The title of my blog and this first page warrant a bit of explanation. Clearly, I was Bald. And clearly I was Fat. However, when you come to realize that my baldness was caused by chemotherapy and my 'fatness' was caused by being pregnant at the same time, then the mere fact that I was smiling in this photo is evidence that I was also Crazy. Add to this scenario the pending adoption of a baby girl and the Crazy goes to a whole new level.
But what about 'The Musical'?" What is that all about?
Well, in order to survive my situation as best as I could, I needed to develop some serious coping skills. Exercise has always been my usual mechanism for dealing with stress. However, that wasn't an option much of the time for reasons which I will explain later, so music became a major source of therapy.
Dear Readers, it’s been forever since I’ve posted anything and I apologize. I’ve been working on some other projects and get so easily distracted Samantha turns five next month and everyone is doing great – thriving, in fact! I have just been informed that I am a finalist in an essay contest. Woohoo! If you [...]
Could this possibly be me? Was I really this woman about to have her breasts removed? One voice inside me was saying, “Yes, you are! And good riddance to those untrustworthy bitches!” But the other voice, and this one was louder, was protesting, “No, turn around and go home, Steph! What are you thinking? How could you volunteer to be butchered like this…and without a nanny? Are you insane?”
The first surgery would be the hardest one with the longest recovery. I will need to stay in the hospital for three days, and I’ll have a morphine drip. This is very scary to me because I have never been in a situation where the pain would be so great as to warrant the constant availability of morphine.
And off I went to my ‘pre-op’ appointment a few days before surgery, which included some blood work, an EKG, an x-ray of my lungs, and last, but not least, a meeting with Dr. Andersen to discuss the procedure and the recovery. I was still unable to utter the words ‘double mastectomy’ and had therefore been referring to it as a ‘breast reduction followed by an immediate boob job’.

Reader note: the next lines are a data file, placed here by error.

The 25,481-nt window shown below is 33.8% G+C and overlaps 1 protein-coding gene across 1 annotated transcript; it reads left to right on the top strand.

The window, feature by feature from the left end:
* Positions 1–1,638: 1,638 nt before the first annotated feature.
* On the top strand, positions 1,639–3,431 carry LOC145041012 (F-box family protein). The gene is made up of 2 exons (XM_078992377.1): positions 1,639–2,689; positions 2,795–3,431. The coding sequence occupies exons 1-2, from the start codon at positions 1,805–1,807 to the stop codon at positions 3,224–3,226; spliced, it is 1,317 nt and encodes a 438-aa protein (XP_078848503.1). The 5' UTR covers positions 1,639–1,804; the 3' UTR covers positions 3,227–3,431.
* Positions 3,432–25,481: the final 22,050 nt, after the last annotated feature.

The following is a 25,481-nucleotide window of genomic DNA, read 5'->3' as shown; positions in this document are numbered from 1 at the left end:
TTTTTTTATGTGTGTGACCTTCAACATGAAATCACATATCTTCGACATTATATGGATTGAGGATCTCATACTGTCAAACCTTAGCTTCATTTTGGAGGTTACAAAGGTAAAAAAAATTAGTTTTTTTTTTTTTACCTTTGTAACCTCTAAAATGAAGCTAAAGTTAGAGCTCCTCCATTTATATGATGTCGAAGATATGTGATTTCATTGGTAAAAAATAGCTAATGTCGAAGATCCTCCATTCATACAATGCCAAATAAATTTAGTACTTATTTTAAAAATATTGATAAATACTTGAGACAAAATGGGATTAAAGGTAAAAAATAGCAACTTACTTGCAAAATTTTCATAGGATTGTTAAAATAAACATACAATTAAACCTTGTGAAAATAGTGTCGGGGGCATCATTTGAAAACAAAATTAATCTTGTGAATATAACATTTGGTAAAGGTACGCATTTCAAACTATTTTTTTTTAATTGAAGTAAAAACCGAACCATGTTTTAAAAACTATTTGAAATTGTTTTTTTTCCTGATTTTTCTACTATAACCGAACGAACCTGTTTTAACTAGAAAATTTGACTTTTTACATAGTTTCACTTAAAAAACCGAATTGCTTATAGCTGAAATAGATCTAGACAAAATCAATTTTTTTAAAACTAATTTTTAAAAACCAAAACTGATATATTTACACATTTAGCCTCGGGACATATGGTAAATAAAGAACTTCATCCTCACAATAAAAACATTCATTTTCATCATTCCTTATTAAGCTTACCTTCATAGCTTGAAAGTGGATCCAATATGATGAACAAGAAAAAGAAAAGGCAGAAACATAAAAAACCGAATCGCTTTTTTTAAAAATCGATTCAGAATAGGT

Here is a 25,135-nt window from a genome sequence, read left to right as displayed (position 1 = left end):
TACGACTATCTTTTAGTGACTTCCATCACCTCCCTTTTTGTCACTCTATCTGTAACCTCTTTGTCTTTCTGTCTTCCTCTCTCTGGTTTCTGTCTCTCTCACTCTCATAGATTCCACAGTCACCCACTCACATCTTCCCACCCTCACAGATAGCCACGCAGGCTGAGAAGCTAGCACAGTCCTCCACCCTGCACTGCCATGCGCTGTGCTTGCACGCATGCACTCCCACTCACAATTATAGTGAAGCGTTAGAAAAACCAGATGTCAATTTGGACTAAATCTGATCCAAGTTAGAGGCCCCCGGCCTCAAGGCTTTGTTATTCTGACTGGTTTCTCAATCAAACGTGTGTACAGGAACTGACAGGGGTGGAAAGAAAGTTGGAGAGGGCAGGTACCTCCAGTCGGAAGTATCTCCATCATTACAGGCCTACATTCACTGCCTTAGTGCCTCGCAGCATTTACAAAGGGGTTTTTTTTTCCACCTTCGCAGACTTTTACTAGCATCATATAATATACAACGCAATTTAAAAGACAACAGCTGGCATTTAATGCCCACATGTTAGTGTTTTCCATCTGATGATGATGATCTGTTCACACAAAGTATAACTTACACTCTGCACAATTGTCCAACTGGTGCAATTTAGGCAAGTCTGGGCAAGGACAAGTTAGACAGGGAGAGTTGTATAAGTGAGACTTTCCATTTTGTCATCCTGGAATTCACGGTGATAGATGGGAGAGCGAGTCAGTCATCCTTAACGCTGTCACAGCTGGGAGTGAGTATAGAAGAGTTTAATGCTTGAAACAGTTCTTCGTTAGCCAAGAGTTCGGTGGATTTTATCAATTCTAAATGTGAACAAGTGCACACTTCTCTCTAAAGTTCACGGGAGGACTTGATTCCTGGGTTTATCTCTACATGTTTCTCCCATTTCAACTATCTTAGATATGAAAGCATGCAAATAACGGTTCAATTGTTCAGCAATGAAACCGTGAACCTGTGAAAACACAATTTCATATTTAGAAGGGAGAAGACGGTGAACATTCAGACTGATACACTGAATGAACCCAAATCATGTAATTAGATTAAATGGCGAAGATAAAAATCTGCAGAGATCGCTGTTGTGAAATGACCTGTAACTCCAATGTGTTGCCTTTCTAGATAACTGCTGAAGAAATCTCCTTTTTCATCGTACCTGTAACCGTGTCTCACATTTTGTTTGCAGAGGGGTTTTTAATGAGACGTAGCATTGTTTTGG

Surgery was set for September 26, 2008. Almost a year to the day after being diagnosed.
It was during this insanely stressful and difficult time that my high school reunion rolled around. It was by now so far down my list of priorities that I still can’t believe we actually attended. I stuck my wig to my super-bald head, put on my recently purchased Spanx, squeezed myself into a borrowed dress, and headed out with Grant to reunite with people I hadn’t seen since June of 1988.
When I got home, there was no need to look in the mirror – only into the faces of my children and husband in order to confirm my decision. It didn’t mean I wouldn’t take a poll and ask every one of my friends whose opinion I cared about what they would do in my situation, because I did that. It didn’t mean I wouldn’t speak to several other women who had been through it, because I did that, too.
Sure enough, within a few days, I was contacted by Dr. Andersen’s office and we set up an appointment for the following week. Everything seemed to be moving so quickly with this! But a decision had to be made in a certain amount of time. At some point soon, I had to choose between radiation and, as I called it, “The Big Surgery”. I could barely even say the word ‘mastectomy’, no less imagine actually going through surgery like that.
“Oh my God, I don’t know what to do,” I squeaked. I couldn’t believe this was being thrown at me. This was supposed to be a simple little appointment, and now I had more decisions to make. I thought I was almost done with everything. Wait, maybe I was. I didn’t have to do any crazy surgery! My plan didn’t have to change. I could live with those odds and the close monitoring and the mammograms, right? I mean, cancer would probably never come back anyway, right? Right??
About two weeks after being done with chemotherapy, I had an appointment to see Dr. Paz, the oncologic surgeon. Remember him? He is the one who sparked my hopes and dared me to believe in the miracle of life about one year before this.
Our meeting was to discuss my next step, which was a minor surgery to get those clear margins requested so long ago. Supposedly, this was not a big deal – just a bit more tissue from the left breast was to be removed, looked at, and if no cancer was detected, then I could move on to radiation a few weeks after that. I was so close to being D-O-N-E with everything that I could practically taste it. Just one question, though: “So what are my chances that breast cancer will come back?”
After my third round of taxol, I was convinced I absolutely could not do a fourth. “I’m done,” I protested, “I can’t do this.” I felt like hell all the time. In fact, it was during this phase when I came upon a new favorite quote by Winston Churchill, purchased a magnet with this quote and slammed it front and center on the refrigerator door – “When you’re going through hell, keep going”.